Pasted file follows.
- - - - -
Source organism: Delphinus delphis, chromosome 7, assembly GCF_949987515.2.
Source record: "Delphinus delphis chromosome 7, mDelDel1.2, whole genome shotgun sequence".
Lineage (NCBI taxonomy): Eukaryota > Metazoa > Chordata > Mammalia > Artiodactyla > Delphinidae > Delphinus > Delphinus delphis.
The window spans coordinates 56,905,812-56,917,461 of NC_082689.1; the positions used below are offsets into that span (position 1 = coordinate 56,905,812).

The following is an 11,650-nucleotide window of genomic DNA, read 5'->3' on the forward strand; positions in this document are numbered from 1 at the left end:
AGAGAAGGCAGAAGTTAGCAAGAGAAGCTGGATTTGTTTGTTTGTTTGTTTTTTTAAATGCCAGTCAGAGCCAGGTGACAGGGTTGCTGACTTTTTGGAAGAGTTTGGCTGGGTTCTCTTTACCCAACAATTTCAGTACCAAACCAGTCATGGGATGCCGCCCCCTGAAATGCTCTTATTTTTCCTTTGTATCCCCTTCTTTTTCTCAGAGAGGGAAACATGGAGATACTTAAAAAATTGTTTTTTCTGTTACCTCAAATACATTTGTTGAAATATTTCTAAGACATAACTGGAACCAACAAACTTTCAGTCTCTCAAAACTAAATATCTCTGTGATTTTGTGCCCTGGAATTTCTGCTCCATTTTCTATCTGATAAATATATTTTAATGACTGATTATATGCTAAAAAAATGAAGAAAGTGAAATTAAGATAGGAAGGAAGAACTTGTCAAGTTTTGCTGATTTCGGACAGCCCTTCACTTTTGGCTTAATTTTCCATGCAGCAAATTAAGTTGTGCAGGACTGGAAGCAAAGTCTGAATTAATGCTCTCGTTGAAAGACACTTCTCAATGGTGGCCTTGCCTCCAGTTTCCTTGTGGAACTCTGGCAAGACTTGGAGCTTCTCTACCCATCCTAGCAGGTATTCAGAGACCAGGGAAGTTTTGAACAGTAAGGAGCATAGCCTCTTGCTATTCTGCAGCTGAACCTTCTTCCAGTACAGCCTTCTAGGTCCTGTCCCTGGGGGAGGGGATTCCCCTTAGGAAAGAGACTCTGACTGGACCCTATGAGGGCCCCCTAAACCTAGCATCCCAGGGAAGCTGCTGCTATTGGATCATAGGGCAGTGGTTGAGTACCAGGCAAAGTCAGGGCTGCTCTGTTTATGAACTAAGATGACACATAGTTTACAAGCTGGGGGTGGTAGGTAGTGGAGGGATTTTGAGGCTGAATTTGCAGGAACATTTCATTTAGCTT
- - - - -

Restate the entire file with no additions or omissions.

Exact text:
Source organism: Delphinus delphis, chromosome 7, assembly GCF_949987515.2.
Source record: "Delphinus delphis chromosome 7, mDelDel1.2, whole genome shotgun sequence".
Lineage (NCBI taxonomy): Eukaryota > Metazoa > Chordata > Mammalia > Artiodactyla > Delphinidae > Delphinus > Delphinus delphis.
The window spans coordinates 56,905,812-56,917,461 of NC_082689.1; the positions used below are offsets into that span (position 1 = coordinate 56,905,812).

The following is an 11,650-nucleotide window of genomic DNA, read 5'->3' on the forward strand; positions in this document are numbered from 1 at the left end:
AGAGAAGGCAGAAGTTAGCAAGAGAAGCTGGATTTGTTTGTTTGTTTGTTTTTTTAAATGCCAGTCAGAGCCAGGTGACAGGGTTGCTGACTTTTTGGAAGAGTTTGGCTGGGTTCTCTTTACCCAACAATTTCAGTACCAAACCAGTCATGGGATGCCGCCCCCTGAAATGCTCTTATTTTTCCTTTGTATCCCCTTCTTTTTCTCAGAGAGGGAAACATGGAGATACTTAAAAAATTGTTTTTTCTGTTACCTCAAATACATTTGTTGAAATATTTCTAAGACATAACTGGAACCAACAAACTTTCAGTCTCTCAAAACTAAATATCTCTGTGATTTTGTGCCCTGGAATTTCTGCTCCATTTTCTATCTGATAAATATATTTTAATGACTGATTATATGCTAAAAAAATGAAGAAAGTGAAATTAAGATAGGAAGGAAGAACTTGTCAAGTTTTGCTGATTTCGGACAGCCCTTCACTTTTGGCTTAATTTTCCATGCAGCAAATTAAGTTGTGCAGGACTGGAAGCAAAGTCTGAATTAATGCTCTCGTTGAAAGACACTTCTCAATGGTGGCCTTGCCTCCAGTTTCCTTGTGGAACTCTGGCAAGACTTGGAGCTTCTCTACCCATCCTAGCAGGTATTCAGAGACCAGGGAAGTTTTGAACAGTAAGGAGCATAGCCTCTTGCTATTCTGCAGCTGAACCTTCTTCCAGTACAGCCTTCTAGGTCCTGTCCCTGGGGGAGGGGATTCCCCTTAGGAAAGAGACTCTGACTGGACCCTATGAGGGCCCCCTAAACCTAGCATCCCAGGGAAGCTGCTGCTATTGGATCATAGGGCAGTGGTTGAGTACCAGGCAAAGTCAGGGCTGCTCTGTTTATGAACTAAGATGACACATAGTTTACAAGCTGGGGGTGGTAGGTAGTGGAGGGATTTTGAGGCTGAATTTGCAGGAACATTTCATTTAGCTT